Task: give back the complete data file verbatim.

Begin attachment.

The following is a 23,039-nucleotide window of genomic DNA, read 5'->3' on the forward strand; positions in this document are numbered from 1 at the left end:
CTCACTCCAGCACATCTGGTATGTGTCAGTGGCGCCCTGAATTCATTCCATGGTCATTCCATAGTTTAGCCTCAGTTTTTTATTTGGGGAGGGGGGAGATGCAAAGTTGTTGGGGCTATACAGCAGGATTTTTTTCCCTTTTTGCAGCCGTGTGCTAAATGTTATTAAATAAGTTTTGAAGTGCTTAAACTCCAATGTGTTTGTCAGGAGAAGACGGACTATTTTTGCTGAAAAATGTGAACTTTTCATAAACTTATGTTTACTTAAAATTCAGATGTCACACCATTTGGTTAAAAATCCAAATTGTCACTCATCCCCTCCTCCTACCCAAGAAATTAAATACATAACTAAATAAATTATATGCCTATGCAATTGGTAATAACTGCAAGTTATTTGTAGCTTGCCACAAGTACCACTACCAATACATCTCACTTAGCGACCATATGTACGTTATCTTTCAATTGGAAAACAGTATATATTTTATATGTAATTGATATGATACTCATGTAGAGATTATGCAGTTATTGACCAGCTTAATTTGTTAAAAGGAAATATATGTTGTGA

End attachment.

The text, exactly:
The following is a 23,039-nucleotide window of genomic DNA, read 5'->3' on the forward strand; positions in this document are numbered from 1 at the left end:
CTCACTCCAGCACATCTGGTATGTGTCAGTGGCGCCCTGAATTCATTCCATGGTCATTCCATAGTTTAGCCTCAGTTTTTTATTTGGGGAGGGGGGAGATGCAAAGTTGTTGGGGCTATACAGCAGGATTTTTTTCCCTTTTTGCAGCCGTGTGCTAAATGTTATTAAATAAGTTTTGAAGTGCTTAAACTCCAATGTGTTTGTCAGGAGAAGACGGACTATTTTTGCTGAAAAATGTGAACTTTTCATAAACTTATGTTTACTTAAAATTCAGATGTCACACCATTTGGTTAAAAATCCAAATTGTCACTCATCCCCTCCTCCTACCCAAGAAATTAAATACATAACTAAATAAATTATATGCCTATGCAATTGGTAATAACTGCAAGTTATTTGTAGCTTGCCACAAGTACCACTACCAATACATCTCACTTAGCGACCATATGTACGTTATCTTTCAATTGGAAAACAGTATATATTTTATATGTAATTGATATGATACTCATGTAGAGATTATGCAGTTATTGACCAGCTTAATTTGTTAAAAGGAAATATATGTTGTGA